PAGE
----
January 2003

You are browsing the site archives for January 2003.

Fidel Castro got re-elected. He was among 1808 winners in the latest Cuban election, all of whom ran unopposed. The folks who run Cuba apparently expect observers to believe that the lack of opposition in the elections is a sign of solidarity.

My favorite quote:

Castro maintains that Cuba’s elections are more democratic than those of most nations because candidates here do not spend huge amounts of money on campaigns.

I guess people who aren’t familiar with democracy don’t even know enough about it to fake it well.

Others have already mentioned the unfortunate shooting of undercover police officer Lisa Ramsey in Fort Worth. Public accounts are still incomplete, but it looks like she or some other officer made a buy from a crack dealer outside a convenience store then came back when he was inside to arrest him. Not wanting to have her cover blown, she wore a mask. Expecting trouble, she pulled a gun. To the store clerk, she now looked exactly like an armed robber, so he drew his own gun (this was Texas, after all) and shot her.

She’s going to survive, but the doctors expect her to be paralyzed from the waist down.

I’ve always thought it was a bad idea for the police to wear masks. Aside from the police-state ambiance created by anonymous, faceless gun-wielding cops, there’s the real risk of being attacked in self-defense by people who think the cops are badguys because they’re wearing masks. It’s hard to say how often this happens, because usually the cops prevail tactically and kill anyone who shoots at them.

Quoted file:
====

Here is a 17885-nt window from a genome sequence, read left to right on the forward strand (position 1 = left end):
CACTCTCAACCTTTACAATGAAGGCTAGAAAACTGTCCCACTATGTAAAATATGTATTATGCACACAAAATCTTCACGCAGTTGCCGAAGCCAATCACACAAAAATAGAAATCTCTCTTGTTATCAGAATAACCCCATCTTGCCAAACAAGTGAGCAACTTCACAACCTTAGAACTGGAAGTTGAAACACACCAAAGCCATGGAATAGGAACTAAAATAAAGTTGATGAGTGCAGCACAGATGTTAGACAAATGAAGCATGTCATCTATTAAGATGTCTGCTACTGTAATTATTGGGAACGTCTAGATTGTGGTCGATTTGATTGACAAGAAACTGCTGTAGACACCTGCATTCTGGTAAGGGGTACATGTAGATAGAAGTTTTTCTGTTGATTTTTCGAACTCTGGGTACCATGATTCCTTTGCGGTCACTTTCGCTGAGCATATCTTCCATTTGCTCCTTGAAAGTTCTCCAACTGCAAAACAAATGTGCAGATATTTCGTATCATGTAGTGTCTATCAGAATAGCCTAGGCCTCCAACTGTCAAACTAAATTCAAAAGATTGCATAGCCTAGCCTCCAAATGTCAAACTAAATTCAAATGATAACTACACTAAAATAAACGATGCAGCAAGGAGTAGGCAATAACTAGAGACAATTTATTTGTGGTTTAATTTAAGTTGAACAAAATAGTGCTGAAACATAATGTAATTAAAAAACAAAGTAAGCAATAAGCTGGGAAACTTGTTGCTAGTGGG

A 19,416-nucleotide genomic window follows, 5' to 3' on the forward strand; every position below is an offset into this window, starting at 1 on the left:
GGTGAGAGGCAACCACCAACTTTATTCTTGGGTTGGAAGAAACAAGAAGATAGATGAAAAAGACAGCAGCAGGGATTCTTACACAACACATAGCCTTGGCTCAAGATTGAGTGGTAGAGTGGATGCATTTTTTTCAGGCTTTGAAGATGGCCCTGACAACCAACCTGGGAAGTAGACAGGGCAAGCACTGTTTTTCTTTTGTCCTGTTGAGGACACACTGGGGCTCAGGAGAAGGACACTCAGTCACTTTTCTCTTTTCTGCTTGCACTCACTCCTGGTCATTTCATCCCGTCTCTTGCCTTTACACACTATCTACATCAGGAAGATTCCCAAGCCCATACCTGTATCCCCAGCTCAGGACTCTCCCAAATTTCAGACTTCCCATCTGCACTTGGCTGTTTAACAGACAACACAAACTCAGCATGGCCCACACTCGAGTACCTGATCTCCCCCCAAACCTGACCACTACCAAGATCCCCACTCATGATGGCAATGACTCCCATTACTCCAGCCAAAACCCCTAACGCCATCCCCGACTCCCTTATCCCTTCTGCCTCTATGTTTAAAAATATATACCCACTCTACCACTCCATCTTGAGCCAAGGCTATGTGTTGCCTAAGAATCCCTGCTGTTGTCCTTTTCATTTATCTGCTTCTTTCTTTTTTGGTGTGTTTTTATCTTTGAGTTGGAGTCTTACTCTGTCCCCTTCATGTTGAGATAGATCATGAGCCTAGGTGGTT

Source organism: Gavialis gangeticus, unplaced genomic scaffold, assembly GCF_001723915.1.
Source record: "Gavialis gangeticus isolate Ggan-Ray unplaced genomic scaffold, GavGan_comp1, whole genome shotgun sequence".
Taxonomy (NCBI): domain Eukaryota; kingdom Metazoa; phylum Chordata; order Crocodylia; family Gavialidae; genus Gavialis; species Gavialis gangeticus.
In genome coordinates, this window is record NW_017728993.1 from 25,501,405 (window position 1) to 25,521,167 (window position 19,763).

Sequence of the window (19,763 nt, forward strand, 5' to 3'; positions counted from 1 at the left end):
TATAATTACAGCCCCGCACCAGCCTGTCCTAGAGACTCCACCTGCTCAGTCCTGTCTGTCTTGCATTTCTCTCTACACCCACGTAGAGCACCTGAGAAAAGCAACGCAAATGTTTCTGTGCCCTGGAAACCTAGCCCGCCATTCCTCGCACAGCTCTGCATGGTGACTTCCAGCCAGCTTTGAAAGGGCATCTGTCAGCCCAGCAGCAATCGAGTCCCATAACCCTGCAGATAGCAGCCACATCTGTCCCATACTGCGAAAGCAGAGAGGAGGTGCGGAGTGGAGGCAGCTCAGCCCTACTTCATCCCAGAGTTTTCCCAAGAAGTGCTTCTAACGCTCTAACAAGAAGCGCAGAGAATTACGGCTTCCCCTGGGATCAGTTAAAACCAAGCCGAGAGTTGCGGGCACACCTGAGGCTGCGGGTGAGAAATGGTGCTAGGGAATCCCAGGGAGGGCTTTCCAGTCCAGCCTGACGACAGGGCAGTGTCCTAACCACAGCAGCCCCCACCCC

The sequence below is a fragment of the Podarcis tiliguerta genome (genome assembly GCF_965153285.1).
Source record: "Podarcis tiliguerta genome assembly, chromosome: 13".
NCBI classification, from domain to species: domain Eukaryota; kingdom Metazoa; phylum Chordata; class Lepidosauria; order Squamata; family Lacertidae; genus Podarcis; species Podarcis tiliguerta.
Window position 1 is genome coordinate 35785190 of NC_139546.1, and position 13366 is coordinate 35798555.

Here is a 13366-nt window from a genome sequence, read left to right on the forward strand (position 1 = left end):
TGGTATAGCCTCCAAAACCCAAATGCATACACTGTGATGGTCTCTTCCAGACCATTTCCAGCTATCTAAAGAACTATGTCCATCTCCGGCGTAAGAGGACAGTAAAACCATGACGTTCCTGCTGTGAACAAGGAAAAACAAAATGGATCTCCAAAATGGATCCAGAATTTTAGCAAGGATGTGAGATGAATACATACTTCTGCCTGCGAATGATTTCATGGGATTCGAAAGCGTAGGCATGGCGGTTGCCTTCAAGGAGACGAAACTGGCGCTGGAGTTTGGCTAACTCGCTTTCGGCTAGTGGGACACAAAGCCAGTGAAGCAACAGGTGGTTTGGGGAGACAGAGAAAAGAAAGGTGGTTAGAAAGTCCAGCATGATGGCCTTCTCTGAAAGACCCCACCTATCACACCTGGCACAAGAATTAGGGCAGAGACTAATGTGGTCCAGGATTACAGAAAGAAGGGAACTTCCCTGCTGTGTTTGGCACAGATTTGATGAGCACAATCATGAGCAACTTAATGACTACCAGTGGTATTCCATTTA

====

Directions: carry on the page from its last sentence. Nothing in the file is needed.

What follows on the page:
Here’s the part that gets me, from Police Chief Ralph Mendoza:

"I can tell you the officer is a brave officer and a courageous officer."

I have no doubt that this is true. But why is she doing stuff like this, all in the service of the War on Drugs? Why was her bravery and courage expended in such a stupid, stupid way?

Illinois Governor George Ryan is preparing to commute the sentences of most of the inmates on death row. This is probably a good thing, as Illinois has had to free a surprising number of condemned prisoners who later turned out the be almost-certainly innocent. Not just technically not guilty, mind you, but really innocent, as in somebody else did it.

From the Reuters piece:

Ryan said he was sending letters to the families of the condemned inmates as well as to the kin of their alleged victims outlining his decisions.

Even with the questions raised, it seems a little silly for Reuters to use that “alleged” when talking about convicted criminals.

To the two or three of you out there reading this: Sorry. Actual paying work has been occupying so much of my time that I barely have time to keep up with my reading, let along writing something.

The good news is that I’m off of Blogspot. Also, I’m planning to convert all this to an XML based system, just because I think I can.

Even Virginia Postrel’s posting schedule is looking better. Sigh.